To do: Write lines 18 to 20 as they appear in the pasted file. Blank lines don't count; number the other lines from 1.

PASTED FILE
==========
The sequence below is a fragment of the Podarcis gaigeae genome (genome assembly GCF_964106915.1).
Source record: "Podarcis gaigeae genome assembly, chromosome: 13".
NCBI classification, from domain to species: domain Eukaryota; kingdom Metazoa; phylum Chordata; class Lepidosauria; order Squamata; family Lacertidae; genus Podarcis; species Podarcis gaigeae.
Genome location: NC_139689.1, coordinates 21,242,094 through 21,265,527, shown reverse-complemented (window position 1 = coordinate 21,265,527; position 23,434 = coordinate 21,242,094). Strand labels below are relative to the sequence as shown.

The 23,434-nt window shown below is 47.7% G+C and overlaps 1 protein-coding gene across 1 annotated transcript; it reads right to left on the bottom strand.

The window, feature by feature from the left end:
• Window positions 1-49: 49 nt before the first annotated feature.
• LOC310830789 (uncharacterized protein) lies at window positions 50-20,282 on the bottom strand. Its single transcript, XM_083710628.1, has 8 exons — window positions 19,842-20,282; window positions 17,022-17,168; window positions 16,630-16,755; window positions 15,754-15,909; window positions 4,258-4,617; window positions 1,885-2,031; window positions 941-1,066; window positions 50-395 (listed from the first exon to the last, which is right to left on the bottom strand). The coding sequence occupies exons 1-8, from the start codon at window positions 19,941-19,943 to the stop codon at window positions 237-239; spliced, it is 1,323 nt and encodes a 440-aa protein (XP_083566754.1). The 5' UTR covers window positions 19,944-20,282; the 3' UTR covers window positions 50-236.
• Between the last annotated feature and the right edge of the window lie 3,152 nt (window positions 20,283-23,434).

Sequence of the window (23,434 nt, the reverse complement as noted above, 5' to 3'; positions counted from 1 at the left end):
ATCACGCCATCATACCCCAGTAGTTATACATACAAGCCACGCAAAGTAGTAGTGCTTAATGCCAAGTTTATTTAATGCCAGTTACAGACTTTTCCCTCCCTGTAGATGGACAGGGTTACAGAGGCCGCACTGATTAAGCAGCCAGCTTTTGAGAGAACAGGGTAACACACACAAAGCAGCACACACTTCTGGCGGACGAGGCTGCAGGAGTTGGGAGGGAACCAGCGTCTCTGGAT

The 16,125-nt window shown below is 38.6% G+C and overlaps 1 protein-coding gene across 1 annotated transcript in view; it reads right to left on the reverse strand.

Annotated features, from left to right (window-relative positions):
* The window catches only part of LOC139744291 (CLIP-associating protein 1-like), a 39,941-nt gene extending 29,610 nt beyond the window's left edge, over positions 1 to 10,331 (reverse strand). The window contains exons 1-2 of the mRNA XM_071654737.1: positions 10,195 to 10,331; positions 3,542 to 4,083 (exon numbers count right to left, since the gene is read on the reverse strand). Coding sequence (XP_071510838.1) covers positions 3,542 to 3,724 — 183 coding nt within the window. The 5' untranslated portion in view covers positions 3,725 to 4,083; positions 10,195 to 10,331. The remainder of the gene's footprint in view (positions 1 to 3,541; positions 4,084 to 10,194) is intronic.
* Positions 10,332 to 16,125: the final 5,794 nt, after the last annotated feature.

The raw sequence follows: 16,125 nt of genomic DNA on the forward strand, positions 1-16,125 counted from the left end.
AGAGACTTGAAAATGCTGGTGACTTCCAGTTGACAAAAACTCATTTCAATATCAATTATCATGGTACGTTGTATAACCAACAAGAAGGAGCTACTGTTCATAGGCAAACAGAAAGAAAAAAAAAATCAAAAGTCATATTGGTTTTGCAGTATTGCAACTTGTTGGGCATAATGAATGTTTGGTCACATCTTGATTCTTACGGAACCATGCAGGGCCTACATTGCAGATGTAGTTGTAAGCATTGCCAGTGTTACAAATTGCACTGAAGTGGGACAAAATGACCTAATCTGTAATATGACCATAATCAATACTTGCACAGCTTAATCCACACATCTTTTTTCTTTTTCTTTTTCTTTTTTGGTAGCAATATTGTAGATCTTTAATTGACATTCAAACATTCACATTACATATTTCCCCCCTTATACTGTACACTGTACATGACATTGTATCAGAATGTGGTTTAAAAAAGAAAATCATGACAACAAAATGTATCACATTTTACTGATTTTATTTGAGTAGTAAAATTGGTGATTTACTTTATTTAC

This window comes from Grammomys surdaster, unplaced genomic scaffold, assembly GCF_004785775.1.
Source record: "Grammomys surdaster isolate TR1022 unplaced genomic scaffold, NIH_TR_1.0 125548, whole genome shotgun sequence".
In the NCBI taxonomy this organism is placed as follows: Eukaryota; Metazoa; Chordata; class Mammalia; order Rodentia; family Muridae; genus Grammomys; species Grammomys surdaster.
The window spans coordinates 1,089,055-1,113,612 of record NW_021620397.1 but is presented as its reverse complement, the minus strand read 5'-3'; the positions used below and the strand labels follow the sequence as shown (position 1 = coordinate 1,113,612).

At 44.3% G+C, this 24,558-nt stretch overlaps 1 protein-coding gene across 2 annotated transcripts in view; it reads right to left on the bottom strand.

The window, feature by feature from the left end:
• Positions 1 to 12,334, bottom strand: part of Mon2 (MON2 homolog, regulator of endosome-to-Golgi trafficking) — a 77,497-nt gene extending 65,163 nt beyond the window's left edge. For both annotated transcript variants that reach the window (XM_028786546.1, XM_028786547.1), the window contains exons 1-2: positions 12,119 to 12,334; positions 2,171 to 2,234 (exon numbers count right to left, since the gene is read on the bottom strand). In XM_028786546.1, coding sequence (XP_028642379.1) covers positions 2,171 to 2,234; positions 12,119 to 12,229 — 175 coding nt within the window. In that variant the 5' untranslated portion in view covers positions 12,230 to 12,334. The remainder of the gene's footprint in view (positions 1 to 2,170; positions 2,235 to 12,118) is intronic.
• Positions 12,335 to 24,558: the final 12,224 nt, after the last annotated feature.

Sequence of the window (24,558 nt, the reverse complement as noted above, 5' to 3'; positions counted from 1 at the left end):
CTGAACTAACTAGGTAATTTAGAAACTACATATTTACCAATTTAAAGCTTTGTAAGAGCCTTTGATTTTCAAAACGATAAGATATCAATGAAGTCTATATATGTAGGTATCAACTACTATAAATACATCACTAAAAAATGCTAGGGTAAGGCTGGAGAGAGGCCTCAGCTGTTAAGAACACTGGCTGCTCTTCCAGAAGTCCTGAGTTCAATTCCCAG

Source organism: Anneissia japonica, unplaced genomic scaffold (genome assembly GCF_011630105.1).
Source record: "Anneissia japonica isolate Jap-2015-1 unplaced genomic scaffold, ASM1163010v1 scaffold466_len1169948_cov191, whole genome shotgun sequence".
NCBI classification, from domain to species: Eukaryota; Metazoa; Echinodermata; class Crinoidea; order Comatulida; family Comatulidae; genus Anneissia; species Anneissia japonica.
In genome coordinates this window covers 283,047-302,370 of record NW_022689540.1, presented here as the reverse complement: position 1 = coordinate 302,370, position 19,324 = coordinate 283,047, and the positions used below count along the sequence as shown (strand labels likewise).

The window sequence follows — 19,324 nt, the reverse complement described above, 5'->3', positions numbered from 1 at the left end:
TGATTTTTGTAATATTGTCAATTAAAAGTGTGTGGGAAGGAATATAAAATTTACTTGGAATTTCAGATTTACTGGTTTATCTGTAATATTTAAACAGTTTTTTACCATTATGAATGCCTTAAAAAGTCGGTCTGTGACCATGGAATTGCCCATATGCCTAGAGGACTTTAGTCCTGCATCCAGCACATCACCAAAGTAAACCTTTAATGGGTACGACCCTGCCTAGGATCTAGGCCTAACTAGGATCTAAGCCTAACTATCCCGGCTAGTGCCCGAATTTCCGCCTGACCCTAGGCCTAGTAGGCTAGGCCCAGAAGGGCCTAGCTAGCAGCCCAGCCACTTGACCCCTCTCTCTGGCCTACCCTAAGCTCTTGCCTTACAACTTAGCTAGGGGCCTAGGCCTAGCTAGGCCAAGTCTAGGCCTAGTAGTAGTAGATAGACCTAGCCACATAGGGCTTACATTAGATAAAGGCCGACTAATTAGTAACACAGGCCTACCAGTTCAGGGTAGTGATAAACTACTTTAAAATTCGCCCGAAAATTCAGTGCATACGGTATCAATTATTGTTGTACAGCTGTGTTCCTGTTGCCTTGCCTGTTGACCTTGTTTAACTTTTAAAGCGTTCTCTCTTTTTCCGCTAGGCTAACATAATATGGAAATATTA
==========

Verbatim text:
This window comes from Grammomys surdaster, unplaced genomic scaffold, assembly GCF_004785775.1.
Source record: "Grammomys surdaster isolate TR1022 unplaced genomic scaffold, NIH_TR_1.0 125548, whole genome shotgun sequence".
In the NCBI taxonomy this organism is placed as follows: Eukaryota; Metazoa; Chordata; class Mammalia; order Rodentia; family Muridae; genus Grammomys; species Grammomys surdaster.